It’s tough out there. Really tough. But that doesn’t mean there are not still opportunities on the table. But taking advantage of them is becoming increasingly difficult, but fortunately, if your positioning and sales processes are on point you can maximise the potential.
However, connecting the two so you can really rev up the engine and feed the pipeline is another matter. Here’s our take on it all.
The forgotten element of positioning
Positioning, strap lines, or value propositions – whatever you want to call them, they matter. But they mean nothing without joining the dots and connecting them to sales.
Value propositions are all just part of the sales enablement initiative to help you drive a better pipeline and close bigger and better deals. However, some agencies will blind you with flashing lights and give you the fanciest, quirkiest, and ‘cool’ positioning line…but it means nothing.
It means nothing because it’s not connected to your sales process, meaning that when you go to close a deal your positioning either doesn’t mean anything or just isn’t there to be found because it’s a totally separate entity.
So, what makes up getting your positioning right, and how do you connect it to sales?
Getting your positioning right
We’ve written at length about positioning, so we won’t go over old ground too much here. But the key to getting your positioning right lies in relevancy, value, and answering the question: “why should we hire you?”.
Not only do you have to position yourself as relevant to your audience’s problems and consistently offer value, but it’s also about answering the above question with the quickest, smartest, and most convincing answer.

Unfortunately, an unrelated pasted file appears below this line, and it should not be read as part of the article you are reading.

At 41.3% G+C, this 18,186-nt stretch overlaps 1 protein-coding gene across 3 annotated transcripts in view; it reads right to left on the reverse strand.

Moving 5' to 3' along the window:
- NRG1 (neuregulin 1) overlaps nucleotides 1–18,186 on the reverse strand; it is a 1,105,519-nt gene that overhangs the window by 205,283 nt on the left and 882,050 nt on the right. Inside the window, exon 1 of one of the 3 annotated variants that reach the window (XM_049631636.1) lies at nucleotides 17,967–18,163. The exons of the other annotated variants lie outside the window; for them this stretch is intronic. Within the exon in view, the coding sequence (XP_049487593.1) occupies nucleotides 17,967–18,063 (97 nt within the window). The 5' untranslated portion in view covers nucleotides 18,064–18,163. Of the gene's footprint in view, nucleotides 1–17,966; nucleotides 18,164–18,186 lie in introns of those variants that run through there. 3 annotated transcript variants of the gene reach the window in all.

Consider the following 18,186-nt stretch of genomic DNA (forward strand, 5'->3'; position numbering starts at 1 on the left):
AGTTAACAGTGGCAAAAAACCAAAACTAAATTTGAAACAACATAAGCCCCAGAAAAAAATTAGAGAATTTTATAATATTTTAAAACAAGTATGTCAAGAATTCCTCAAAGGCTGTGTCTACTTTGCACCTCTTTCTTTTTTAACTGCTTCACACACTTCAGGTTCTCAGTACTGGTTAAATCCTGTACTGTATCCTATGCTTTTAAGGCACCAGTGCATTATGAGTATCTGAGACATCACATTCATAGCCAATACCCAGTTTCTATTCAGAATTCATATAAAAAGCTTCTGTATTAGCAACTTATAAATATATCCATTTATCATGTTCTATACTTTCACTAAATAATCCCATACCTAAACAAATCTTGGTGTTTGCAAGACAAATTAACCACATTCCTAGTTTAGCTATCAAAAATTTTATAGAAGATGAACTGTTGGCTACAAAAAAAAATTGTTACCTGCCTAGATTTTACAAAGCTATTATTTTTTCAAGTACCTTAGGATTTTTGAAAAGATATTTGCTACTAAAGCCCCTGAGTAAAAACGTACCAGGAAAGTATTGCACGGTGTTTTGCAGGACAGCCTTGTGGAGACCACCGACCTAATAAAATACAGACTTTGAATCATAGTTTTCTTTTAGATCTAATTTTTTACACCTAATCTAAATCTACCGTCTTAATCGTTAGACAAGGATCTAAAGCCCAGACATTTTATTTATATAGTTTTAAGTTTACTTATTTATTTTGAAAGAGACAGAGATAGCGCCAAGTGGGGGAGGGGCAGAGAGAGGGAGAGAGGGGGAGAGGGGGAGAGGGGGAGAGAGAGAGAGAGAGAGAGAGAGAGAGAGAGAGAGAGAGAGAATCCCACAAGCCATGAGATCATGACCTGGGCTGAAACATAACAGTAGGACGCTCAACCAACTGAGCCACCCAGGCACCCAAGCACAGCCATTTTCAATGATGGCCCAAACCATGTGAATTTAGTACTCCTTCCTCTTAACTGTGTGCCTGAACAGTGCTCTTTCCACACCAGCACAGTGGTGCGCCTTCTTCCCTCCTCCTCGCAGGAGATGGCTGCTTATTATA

Let’s start with the first point: relevancy.
We talk a lot about relevancy, but that’s only because we know it’s so critical to sustained success. Identifying your audience’s pain points and understanding the problems that you solve will allow you to position yourself as relevant in the eyes of your customers and prospects.
That means being the go-to option in your audience’s mind when they have the problem you solve. So, naturally, it’s about being relevant in a particular area or situation.
Now, a lot of people will tell you to niche and be relevant in that particular niche, but that’s not always the right way to go. Sure, if you’re on the small side and it’s viable to only service one industry or specialism, then go for it. But as you grow, you’ll need to diversify and expand – that means being relevant at all times.
You can be relevant through content marketing, asserting your authority and solving problems through content. It’s also about your positioning being relevant to the problems that your audience is having. Make it clear, succinct, and to the point. Why are you relevant to their problems?
Value is often something you exchange for currency of some description, but in this case, value has to be offered at all times and mostly for free.
Sounds weird, right? It does, but think of it this way: if you’re offering value through problem-solving content, e-books, or Super Gateway products, your prospect is far more likely to buy from you as you’ve demonstrated that you know your onions and are an authority.
Build an audience, engage with them, and then shatter your content to consistently deliver value around problems that you know you solve.
Why you? Why not?
This is potentially the most important of the trio of factors we’re rolling through. You have to be able to answer the question (and provide the answer for your audience) of “why should we hire you?”.